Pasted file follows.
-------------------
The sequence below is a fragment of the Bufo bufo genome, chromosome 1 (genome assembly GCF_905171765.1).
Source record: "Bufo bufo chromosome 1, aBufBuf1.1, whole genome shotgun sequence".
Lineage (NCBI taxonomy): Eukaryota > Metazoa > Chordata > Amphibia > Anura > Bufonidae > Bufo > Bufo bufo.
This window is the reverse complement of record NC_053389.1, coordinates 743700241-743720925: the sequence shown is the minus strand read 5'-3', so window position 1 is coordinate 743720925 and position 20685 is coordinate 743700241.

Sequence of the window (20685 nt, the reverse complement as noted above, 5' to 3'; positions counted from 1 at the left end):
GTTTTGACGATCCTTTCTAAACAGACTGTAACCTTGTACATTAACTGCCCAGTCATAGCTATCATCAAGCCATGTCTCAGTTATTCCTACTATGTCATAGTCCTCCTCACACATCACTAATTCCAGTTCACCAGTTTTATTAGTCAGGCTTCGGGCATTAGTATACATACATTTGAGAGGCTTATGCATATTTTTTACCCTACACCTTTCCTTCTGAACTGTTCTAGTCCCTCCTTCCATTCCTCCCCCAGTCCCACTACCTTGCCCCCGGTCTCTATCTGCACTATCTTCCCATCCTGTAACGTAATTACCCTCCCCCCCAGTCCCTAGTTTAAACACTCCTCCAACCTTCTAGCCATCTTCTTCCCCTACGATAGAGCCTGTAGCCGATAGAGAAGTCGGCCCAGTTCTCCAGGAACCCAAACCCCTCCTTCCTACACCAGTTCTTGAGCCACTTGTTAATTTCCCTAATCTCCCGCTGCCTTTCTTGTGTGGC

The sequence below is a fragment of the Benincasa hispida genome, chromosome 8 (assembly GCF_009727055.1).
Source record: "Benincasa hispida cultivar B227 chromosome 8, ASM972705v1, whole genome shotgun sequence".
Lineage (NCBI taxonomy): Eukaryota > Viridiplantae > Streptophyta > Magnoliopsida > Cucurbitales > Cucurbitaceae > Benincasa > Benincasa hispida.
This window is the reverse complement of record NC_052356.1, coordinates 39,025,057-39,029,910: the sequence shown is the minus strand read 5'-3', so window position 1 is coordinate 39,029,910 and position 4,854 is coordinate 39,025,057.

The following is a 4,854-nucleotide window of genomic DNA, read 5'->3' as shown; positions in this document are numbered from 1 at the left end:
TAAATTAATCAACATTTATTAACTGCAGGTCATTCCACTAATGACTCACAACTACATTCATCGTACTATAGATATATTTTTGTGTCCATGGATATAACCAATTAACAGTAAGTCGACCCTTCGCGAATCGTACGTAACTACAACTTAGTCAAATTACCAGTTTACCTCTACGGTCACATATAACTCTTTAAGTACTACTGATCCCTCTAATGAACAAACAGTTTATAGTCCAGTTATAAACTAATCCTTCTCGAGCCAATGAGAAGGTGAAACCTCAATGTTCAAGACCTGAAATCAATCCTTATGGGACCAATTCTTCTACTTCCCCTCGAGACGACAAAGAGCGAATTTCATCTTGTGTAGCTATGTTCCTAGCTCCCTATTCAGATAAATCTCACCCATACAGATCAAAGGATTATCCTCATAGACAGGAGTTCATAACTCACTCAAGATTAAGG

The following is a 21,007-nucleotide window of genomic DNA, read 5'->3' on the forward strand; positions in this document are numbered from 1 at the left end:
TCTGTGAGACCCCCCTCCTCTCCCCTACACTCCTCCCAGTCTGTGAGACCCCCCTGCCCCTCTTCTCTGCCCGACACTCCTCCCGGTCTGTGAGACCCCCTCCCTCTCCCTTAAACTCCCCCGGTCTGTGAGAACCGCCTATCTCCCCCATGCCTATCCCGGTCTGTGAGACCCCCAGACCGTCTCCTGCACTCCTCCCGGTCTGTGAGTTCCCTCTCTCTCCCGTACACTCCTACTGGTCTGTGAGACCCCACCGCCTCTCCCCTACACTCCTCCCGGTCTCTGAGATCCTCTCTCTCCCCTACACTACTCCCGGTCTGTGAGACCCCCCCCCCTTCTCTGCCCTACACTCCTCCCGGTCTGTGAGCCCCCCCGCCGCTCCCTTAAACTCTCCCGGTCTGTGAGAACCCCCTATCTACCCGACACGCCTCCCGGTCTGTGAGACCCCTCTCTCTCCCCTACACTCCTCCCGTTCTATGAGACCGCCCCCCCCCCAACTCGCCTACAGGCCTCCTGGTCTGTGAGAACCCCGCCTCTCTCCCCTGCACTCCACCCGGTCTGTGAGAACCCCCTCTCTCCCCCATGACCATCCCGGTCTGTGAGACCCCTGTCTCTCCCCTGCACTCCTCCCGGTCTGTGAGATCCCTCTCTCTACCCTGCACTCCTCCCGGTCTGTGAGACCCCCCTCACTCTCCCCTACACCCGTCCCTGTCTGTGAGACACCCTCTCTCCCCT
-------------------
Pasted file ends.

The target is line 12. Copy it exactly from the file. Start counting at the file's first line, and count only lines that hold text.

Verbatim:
TAAATTAATCAACATTTATTAACTGCAGGTCATTCCACTAATGACTCACAACTACATTCATCGTACTATAGATATATTTTTGTGTCCATGGATATAACCAATTAACAGTAAGTCGACCCTTCGCGAATCGTACGTAACTACAACTTAGTCAAATTACCAGTTTACCTCTACGGTCACATATAACTCTTTAAGTACTACTGATCCCTCTAATGAACAAACAGTTTATAGTCCAGTTATAAACTAATCCTTCTCGAGCCAATGAGAAGGTGAAACCTCAATGTTCAAGACCTGAAATCAATCCTTATGGGACCAATTCTTCTACTTCCCCTCGAGACGACAAAGAGCGAATTTCATCTTGTGTAGCTATGTTCCTAGCTCCCTATTCAGATAAATCTCACCCATACAGATCAAAGGATTATCCTCATAGACAGGAGTTCATAACTCACTCAAGATTAAGG